Mac OS X Tiger/A Quick Look Under the Hood

Underneath the pretty desktop background, candy-like graphics, and slick effects on the surface of Mac OS X is a UNIX foundation. UNIX handles all of the under-the-hood tasks of managing accounts, files, networking, performance, etc. While Apple's interface is very pretty and easy-to-learn, power users may wish to try out interacting with their Mac through UNIX's more traditional interface: the command line.


To do:
This section can and should be reduced and verified against duplication of content with other existing section, if parts of it get enough traction they should be moved to their own section

Please note that this chapter covers only the very basics of using the command line, and assumes you have no experience with command lines, programming, etc. If you want a more advanced look at UNIX, please view the Advanced Concepts chapter.

As with all versions of Unix, OSX consists of a kernel (as described in history) and some core utils that are available through the bash shell. The kernel and the core utils are open-source, but not the additional pieces of osx such as finder and the various components that make OSX what it is. The UNIX theory consists in providing only basic functionalities (for example, the cp program can only copy files from one location to another) and so this model is fast, bug free, and secure because it's easily maintainable (taken from a Linux kernel programming book); everything is split into small parts for this reason.

Getting to the Command Line edit

To access the command line, you'll use the Terminal Utility. It's in the Applications > Utilities folder.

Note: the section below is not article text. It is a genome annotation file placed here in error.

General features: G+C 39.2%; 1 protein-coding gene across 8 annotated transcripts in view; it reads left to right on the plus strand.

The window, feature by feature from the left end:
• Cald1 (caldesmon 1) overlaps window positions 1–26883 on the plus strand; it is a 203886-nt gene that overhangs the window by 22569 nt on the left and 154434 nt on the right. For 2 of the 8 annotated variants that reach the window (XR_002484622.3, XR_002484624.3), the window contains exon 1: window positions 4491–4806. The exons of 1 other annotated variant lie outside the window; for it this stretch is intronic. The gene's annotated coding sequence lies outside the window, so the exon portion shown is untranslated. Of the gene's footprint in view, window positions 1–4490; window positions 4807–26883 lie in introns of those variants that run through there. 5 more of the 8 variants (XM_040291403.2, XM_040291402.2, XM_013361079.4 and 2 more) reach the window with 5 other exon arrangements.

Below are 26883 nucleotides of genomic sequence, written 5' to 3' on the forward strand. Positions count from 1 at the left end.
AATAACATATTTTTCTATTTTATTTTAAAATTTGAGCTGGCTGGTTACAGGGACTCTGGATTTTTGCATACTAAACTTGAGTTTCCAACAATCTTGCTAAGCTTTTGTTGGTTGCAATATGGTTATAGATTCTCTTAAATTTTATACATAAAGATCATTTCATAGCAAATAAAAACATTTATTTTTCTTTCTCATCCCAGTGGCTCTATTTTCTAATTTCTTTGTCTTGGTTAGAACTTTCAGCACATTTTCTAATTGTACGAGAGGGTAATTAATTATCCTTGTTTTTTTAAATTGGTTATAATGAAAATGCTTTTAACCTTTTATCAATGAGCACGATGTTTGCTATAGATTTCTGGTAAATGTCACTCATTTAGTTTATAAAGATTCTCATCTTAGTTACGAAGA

bash: The UNIX Finder edit

  • ls
  • cp
  • rm
  • rmdir
  • tar
  • mkdir
  • more
  • ps
  • ssh
  • scp
  • man

compiler version edit

Unix environment and programs edit

As in all Unix systems, you can install and run UNIX software (for example X11, .KDe, etc.) on Mac OS X. There is even the Gentoo (Linux distribution) package system that runs under OSX (portage)

The Fink project ( ) maintains a collection of packages that have been ported to OSX and makes them available for download as a coherent distribution. Fink uses Debian tools like dpkg and apt-get to provide powerful binary package management. You can choose whether you want to download precompiled binary packages or build everything from source.

The only caveat is that the fink tools install their own libraries, and development tools, which if not handled carefully, can interfere with normal operation of your osx system.

Limitations edit

the file-system is not case sensitive by default, but this is configurable at install time. Also, unlike other unix variants such as linux, command-line parameters can come only before the main arguments, instead of before or after.

Navigation edit

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